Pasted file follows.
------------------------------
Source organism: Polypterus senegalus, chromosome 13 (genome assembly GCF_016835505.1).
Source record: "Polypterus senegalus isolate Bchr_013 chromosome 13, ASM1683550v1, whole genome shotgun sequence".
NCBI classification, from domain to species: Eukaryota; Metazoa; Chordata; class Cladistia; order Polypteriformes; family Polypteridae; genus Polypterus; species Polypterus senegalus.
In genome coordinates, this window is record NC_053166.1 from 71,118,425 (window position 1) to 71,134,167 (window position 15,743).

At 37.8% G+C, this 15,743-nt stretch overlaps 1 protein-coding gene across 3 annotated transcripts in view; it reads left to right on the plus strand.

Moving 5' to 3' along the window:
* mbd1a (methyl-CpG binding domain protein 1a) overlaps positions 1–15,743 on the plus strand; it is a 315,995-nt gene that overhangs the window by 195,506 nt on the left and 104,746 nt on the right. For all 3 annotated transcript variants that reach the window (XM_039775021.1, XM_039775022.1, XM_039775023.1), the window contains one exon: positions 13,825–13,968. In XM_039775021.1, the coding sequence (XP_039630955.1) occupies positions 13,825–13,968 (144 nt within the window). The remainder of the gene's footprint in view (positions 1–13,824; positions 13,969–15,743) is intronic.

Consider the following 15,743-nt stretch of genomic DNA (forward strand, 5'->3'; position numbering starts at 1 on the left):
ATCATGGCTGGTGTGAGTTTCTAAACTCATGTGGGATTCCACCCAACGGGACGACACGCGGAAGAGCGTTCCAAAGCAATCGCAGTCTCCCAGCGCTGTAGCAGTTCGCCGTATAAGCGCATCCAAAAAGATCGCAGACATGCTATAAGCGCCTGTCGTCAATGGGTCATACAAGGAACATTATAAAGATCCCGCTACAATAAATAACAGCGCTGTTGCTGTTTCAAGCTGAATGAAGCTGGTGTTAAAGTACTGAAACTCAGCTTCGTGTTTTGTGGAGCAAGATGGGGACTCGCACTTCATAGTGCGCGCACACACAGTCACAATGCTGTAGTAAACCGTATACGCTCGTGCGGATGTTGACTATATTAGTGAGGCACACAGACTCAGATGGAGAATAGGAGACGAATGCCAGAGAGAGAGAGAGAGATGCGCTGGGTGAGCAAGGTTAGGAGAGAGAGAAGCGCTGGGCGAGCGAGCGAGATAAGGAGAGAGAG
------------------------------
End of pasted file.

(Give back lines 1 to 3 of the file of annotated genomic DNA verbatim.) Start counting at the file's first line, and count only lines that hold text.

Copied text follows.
Source organism: Polypterus senegalus, chromosome 13 (genome assembly GCF_016835505.1).
Source record: "Polypterus senegalus isolate Bchr_013 chromosome 13, ASM1683550v1, whole genome shotgun sequence".
NCBI classification, from domain to species: Eukaryota; Metazoa; Chordata; class Cladistia; order Polypteriformes; family Polypteridae; genus Polypterus; species Polypterus senegalus.